Democratic Los Angeles County Sheriff Alex Villanueva says that he does not plan to enforce the county's vaccine requirement for his own deputies because he cannot afford to lose any additional deputies due to the county's attempts to reduce funding for his department.
In August, Los Angeles County Board of Supervisors Chair Hilda Solis issued an executive order requiring all county employees to be vaccinated by October 1st, without allowing for any exceptions, except for certain narrowly-defined medical and religious reasons.
In his weekly question and answer session with local media earlier this week, Villanueva explained why he would not be enforcing the order among his own deputies. While he stated that he himself is vaccinated and that he is strongly encouraging his deputies to be vaccinated, he noted that the county budget for 2021-22 cuts his department's budget by about 4 percent, which forces him to "pick and choose" which mandates from the county to enforce.
Appearing on Fox News Friday night, Villanueva explained that his department was already short-staffed by about 1,000 employees when it was hit with what he called a "politically motivated" hiring freeze in response to the Black Lives Matter protests last year.
With further cuts to his department coming next year, Villanueva said that he considered the personnel situation in his department to be a public safety issue, and that he could not in good conscience allow his department to lose more officers due to vaccine-hesitancy. Villanueva estimated that approximately 5-10 percent of his force has indicated that they will refuse to get the vaccine, and that "hundreds" of them have told him personally that they would rather lose their jobs than get the vaccine. Villanueva went on to call the mandate "politicized" as well as "poorly thought out [and] poorly executed."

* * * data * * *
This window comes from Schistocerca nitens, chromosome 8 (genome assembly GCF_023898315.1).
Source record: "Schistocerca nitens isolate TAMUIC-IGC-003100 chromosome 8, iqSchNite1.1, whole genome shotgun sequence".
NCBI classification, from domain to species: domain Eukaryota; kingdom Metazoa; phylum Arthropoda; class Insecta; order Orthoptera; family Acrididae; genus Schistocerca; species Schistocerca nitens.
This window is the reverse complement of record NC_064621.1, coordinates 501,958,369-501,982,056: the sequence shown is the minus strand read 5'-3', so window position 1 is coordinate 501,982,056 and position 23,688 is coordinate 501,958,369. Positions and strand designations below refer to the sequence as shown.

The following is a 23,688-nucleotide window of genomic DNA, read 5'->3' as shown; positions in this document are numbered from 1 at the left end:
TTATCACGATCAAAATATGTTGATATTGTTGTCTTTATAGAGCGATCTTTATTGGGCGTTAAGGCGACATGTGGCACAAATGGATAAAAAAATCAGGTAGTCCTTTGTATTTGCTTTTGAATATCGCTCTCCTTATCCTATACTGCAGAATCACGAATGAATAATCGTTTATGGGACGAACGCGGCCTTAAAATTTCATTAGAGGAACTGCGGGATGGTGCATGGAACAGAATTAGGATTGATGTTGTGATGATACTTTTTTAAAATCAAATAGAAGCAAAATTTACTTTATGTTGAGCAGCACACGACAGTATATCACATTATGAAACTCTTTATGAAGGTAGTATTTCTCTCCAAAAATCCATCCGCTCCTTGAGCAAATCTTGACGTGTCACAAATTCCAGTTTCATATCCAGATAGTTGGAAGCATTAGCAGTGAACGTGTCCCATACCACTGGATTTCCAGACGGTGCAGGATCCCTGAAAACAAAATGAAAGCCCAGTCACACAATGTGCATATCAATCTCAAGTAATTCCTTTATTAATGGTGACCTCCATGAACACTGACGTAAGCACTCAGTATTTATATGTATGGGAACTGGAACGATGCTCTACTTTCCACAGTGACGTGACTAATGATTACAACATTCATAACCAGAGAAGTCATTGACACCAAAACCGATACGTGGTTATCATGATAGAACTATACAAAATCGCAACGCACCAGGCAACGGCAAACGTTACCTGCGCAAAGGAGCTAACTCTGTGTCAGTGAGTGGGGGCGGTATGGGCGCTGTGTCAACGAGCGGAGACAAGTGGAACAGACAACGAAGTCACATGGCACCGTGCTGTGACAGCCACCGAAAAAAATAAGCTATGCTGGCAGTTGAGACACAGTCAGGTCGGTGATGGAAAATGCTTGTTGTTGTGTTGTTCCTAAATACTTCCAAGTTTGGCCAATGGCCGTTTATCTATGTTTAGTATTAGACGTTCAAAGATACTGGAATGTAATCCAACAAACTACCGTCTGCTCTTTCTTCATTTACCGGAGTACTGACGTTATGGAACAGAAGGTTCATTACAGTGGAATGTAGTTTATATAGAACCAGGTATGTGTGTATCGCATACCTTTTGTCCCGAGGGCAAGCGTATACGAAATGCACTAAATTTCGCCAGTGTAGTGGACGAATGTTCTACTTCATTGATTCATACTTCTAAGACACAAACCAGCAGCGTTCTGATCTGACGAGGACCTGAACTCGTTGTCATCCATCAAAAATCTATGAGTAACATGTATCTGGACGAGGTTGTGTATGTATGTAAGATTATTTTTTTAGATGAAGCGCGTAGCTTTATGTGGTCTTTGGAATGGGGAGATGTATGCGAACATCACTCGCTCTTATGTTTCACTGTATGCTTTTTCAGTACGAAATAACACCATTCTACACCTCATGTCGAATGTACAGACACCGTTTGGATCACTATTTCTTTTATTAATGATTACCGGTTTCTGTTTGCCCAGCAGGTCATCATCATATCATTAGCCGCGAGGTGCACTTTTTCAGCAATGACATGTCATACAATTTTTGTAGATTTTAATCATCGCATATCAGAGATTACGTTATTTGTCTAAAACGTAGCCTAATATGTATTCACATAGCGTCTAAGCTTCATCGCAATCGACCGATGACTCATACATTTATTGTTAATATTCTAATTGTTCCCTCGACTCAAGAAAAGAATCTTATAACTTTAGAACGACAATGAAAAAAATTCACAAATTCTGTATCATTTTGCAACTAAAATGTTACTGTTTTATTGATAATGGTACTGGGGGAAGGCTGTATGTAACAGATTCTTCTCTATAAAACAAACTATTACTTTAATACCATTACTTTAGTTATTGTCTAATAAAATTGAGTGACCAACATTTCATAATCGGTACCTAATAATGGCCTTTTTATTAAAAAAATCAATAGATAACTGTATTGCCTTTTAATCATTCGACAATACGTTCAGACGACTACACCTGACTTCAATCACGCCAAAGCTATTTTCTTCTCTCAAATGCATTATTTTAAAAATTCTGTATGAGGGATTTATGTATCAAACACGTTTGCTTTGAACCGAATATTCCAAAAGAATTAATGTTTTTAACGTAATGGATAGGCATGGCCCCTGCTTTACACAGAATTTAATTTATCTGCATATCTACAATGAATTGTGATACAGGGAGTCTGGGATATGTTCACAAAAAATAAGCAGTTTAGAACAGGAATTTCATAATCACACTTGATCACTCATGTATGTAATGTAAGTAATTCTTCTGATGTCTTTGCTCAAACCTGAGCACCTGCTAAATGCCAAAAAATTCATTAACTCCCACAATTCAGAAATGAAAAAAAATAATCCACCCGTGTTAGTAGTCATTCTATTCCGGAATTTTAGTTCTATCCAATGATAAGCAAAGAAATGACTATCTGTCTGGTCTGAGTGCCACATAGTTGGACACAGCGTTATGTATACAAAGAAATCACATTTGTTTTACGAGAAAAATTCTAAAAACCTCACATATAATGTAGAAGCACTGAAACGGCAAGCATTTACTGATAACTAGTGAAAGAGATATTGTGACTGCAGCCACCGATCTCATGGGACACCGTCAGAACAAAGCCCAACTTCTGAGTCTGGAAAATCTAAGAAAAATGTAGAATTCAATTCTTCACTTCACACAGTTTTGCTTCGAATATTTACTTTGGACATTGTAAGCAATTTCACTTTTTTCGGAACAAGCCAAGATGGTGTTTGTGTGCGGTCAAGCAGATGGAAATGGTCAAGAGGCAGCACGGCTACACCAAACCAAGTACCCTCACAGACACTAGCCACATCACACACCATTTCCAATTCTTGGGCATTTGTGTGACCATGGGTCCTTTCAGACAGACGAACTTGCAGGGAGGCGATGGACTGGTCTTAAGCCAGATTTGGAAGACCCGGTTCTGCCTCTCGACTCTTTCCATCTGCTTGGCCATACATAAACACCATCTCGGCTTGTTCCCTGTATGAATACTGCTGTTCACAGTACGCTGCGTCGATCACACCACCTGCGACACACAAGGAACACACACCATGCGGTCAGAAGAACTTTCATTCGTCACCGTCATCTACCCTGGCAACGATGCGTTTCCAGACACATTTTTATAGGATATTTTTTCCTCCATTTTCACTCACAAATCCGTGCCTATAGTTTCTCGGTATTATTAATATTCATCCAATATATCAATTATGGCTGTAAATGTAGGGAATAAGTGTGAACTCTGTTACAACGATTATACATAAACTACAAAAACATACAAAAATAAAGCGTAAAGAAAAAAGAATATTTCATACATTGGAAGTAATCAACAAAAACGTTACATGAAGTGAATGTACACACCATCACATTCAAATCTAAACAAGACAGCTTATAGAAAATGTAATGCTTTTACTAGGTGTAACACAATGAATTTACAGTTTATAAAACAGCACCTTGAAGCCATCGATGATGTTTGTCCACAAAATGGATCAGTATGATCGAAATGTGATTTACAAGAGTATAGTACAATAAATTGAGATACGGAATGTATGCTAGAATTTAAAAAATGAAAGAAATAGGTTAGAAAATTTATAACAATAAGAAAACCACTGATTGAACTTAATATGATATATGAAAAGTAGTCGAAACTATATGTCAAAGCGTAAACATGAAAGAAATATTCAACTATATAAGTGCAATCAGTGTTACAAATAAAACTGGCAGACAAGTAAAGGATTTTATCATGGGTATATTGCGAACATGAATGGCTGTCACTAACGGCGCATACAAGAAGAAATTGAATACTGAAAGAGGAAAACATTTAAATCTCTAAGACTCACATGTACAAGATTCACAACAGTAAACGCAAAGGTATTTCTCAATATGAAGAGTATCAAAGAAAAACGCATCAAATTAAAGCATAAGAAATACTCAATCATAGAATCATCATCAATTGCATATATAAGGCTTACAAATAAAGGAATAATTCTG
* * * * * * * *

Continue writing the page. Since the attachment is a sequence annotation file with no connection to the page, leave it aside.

"This issue has become so politicized, there are entire groups of employees that are willing to be fired and laid off rather than get vaccinated," Villanueva said earlier this week, according to Deadline. "So I don't want to be in a position to lose 5-10% of my workforce overnight."
The Los Angeles County Board of Supervisors has not yet publicly responded to Villanueva's defiance of their order.
Separately, a group of Los Angeles Police Department employees sued last month over the city's vaccine mandate, alleging that the mandate violated their federal statutory and constitutional rights.